The normal adult rate is 12 to 20 breaths per minute. Many conditions can quickly change your breathing rate, such as exercise, anxiety, laughter, spasms of coughing, and anger. Pneumonia, surgery, anesthesia, and narcotics can also change your rate of breathing.

Breathing that is unusually slow or fast can be a sign of a serious problem.

Blood Pressure

Blood pressure is a measurement of the force of blood on the walls of your arteries. The arteries are the blood vessels that carry blood from the heart to the rest of the body. The pressure is measured in millimeters of mercury. Normal blood pressure can be as high as 120/80 ("120 over 80"). The upper number (120) is the pressure when the heart pushes blood out to the rest of the body (systolic pressure). The bottom number (80) is the pressure when the heart rests between beats (diastolic pressure).

  • Healthy blood pressure is less than 120/80.
  • Pre-high blood pressure is from 120/80 to 139/89.
  • Stage I high blood pressure ranges from 140/90 to 159/99.
  • Stage II high blood pressure is over 160/100.

Blood pressure can rise and fall with exercise, rest, or emotions.

High blood pressure is a very common problem. The longer you have high blood pressure and the higher it is, the more likely it is you will develop problems such as atherosclerosis (hardening of the arteries), heart failure, or a stroke. Low blood pressure is uncommon. Talk with your healthcare provider about what your blood pressure is and what it should be.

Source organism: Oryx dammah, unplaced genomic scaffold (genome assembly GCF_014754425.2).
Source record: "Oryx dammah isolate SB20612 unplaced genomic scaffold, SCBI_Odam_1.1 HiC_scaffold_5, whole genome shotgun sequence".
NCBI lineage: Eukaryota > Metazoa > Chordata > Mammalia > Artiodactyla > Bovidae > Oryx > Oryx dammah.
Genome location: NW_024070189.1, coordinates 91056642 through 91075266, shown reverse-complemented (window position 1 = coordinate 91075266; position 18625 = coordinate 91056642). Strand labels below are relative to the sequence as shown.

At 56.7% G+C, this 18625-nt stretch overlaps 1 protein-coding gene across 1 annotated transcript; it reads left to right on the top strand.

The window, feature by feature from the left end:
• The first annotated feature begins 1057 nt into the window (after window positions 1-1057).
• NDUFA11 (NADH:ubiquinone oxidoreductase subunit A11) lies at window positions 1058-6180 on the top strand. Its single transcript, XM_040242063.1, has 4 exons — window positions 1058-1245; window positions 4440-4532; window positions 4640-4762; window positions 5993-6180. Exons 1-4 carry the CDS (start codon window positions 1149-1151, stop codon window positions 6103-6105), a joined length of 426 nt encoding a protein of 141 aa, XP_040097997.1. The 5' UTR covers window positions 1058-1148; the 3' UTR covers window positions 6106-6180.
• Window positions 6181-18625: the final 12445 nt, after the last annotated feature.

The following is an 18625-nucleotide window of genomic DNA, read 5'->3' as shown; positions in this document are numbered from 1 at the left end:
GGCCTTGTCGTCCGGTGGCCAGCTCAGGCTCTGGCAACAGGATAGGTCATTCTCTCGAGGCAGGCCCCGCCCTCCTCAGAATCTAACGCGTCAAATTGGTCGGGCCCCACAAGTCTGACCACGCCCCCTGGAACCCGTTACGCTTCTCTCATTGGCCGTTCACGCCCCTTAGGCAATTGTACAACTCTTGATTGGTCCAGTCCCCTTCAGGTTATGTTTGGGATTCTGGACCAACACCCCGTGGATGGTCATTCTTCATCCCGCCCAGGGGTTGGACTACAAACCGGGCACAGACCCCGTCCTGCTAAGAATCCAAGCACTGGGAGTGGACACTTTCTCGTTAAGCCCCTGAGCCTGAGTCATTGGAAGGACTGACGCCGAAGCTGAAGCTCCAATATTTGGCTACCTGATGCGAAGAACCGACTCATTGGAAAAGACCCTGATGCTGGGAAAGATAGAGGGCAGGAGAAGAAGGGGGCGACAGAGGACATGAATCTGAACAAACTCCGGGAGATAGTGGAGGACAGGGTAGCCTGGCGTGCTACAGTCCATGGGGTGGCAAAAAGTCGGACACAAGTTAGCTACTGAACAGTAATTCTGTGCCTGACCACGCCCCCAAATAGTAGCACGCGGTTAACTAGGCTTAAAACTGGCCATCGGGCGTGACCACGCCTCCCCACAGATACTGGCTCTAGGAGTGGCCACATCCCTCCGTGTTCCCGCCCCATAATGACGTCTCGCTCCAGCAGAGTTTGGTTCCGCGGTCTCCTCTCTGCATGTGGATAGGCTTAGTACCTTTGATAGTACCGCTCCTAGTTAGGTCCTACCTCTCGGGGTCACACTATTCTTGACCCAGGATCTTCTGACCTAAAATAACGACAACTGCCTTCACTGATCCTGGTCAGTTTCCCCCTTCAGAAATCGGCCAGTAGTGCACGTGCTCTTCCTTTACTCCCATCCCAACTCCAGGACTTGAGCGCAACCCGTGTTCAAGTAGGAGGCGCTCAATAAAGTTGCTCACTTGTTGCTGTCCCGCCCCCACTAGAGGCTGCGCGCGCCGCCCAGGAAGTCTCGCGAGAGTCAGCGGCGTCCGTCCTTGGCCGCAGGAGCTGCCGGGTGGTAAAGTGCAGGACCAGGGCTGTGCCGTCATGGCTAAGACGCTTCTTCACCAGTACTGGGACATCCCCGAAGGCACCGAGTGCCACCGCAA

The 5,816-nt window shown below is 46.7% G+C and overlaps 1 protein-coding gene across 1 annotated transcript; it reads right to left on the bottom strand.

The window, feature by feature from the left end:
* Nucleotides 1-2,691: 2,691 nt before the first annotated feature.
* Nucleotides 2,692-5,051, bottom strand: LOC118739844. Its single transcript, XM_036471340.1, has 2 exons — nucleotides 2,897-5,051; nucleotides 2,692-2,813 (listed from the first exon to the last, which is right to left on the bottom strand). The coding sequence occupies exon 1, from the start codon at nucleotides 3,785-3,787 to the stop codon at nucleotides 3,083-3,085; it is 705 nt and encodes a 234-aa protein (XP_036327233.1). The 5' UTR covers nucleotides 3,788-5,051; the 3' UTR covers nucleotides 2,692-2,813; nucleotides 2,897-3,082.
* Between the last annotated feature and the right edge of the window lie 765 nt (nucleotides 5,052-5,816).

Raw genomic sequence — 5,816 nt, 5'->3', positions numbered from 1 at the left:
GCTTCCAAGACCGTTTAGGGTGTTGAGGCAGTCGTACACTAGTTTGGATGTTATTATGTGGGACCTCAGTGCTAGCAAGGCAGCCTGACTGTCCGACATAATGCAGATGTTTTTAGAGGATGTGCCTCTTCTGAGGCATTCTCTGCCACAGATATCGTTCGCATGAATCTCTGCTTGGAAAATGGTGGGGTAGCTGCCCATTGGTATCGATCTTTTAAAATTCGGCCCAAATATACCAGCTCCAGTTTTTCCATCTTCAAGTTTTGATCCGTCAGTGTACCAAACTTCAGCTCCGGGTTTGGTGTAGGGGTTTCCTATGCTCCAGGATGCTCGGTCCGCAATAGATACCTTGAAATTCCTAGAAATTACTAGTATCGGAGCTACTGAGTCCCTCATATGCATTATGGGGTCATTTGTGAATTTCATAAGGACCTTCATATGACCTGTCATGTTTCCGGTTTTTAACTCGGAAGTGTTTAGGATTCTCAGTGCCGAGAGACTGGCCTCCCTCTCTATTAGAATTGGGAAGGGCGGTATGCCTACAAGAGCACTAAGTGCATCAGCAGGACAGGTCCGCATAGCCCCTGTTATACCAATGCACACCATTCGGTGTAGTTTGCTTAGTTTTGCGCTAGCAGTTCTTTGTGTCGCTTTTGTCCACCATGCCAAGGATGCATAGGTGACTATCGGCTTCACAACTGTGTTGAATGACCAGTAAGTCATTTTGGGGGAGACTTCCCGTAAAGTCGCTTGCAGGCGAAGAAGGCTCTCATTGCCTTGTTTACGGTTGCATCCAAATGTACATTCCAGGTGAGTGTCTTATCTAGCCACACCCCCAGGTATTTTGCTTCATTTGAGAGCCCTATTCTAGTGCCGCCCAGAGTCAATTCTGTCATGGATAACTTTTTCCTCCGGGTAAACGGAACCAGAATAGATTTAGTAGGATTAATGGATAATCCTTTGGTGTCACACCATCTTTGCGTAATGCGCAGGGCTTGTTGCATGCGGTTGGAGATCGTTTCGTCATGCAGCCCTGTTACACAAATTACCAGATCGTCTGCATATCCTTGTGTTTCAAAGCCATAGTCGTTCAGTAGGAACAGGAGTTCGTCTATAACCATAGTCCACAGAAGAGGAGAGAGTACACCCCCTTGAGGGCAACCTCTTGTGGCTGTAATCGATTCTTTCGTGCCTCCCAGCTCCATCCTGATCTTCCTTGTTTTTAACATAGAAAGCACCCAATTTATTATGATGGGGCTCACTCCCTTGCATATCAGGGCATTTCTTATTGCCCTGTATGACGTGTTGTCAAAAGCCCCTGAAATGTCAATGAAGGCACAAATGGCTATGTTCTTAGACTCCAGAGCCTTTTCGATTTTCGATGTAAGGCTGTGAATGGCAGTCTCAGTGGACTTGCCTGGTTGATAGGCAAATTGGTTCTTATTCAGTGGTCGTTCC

Should I check my own vital signs?

Checking your vital signs can alert you to health problems. Here are some examples of things you can do:

  • Buy a good quality, digital thermometer. That way, when you are sick, you can get accurate information about whether you have a fever.
  • Check your pulse if you feel ill, have a fever, feel your heart racing, or take medicines that affect the speed of your heart. Use your index and middle fingers. If you don't know how to check your pulse, ask your healthcare provider to teach you.
  • One high blood pressure reading is usually not as important as trends in the blood pressure readings. Keep track every time your blood pressure is taken. Note the date, time, BP reading, where it was taken (at home, the drugstore, the clinic), and how it was taken. Talk to your healthcare provider about how to lower your blood pressure if it keeps being too high.
  • You usually do not need to check your breathing rate unless your healthcare provider recommends that you do so.
Written by Sharee A. Wiggins, MS(N), ARNP, BC, GNP, ANP.
Published by RelayHealth.
Last modified: 2010-07-19
Last reviewed: 2011-05-03
This content is reviewed periodically and is subject to change as new health information becomes available. The information is intended to inform and educate and is not a replacement for medical evaluation, advice, diagnosis or treatment by a healthcare professional.
© 2011 RelayHealth and/or its affiliates. All rights reserved.